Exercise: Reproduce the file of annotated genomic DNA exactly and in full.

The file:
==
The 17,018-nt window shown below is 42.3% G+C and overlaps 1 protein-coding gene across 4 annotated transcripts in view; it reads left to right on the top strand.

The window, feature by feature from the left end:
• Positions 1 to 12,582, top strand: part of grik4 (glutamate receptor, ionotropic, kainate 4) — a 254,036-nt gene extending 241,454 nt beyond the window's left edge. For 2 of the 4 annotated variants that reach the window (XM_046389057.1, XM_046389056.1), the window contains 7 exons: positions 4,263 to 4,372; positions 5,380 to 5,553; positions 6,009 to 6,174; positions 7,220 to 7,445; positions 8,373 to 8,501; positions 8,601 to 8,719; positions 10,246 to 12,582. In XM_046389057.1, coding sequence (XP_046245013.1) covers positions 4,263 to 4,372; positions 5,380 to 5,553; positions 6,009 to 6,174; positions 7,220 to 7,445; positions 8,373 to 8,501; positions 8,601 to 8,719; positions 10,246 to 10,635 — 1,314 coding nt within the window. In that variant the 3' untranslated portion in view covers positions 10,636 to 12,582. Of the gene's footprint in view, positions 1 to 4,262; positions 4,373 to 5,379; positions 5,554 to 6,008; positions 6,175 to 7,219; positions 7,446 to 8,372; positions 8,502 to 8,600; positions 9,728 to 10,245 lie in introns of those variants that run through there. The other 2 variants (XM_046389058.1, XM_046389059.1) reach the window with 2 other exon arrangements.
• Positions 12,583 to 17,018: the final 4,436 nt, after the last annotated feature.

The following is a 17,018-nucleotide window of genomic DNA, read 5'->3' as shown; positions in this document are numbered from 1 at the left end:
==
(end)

The 17,018-nt window shown below is 42.3% G+C and overlaps 1 protein-coding gene across 4 annotated transcripts in view; it reads left to right on the top strand.

The window, feature by feature from the left end:
• Positions 1 to 12,582, top strand: part of grik4 (glutamate receptor, ionotropic, kainate 4) — a 254,036-nt gene extending 241,454 nt beyond the window's left edge. For 2 of the 4 annotated variants that reach the window (XM_046389057.1, XM_046389056.1), the window contains 7 exons: positions 4,263 to 4,372; positions 5,380 to 5,553; positions 6,009 to 6,174; positions 7,220 to 7,445; positions 8,373 to 8,501; positions 8,601 to 8,719; positions 10,246 to 12,582. In XM_046389057.1, coding sequence (XP_046245013.1) covers positions 4,263 to 4,372; positions 5,380 to 5,553; positions 6,009 to 6,174; positions 7,220 to 7,445; positions 8,373 to 8,501; positions 8,601 to 8,719; positions 10,246 to 10,635 — 1,314 coding nt within the window. In that variant the 3' untranslated portion in view covers positions 10,636 to 12,582. Of the gene's footprint in view, positions 1 to 4,262; positions 4,373 to 5,379; positions 5,554 to 6,008; positions 6,175 to 7,219; positions 7,446 to 8,372; positions 8,502 to 8,600; positions 9,728 to 10,245 lie in introns of those variants that run through there. The other 2 variants (XM_046389058.1, XM_046389059.1) reach the window with 2 other exon arrangements.
• Positions 12,583 to 17,018: the final 4,436 nt, after the last annotated feature.

The following is a 17,018-nucleotide window of genomic DNA, read 5'->3' as shown; positions in this document are numbered from 1 at the left end: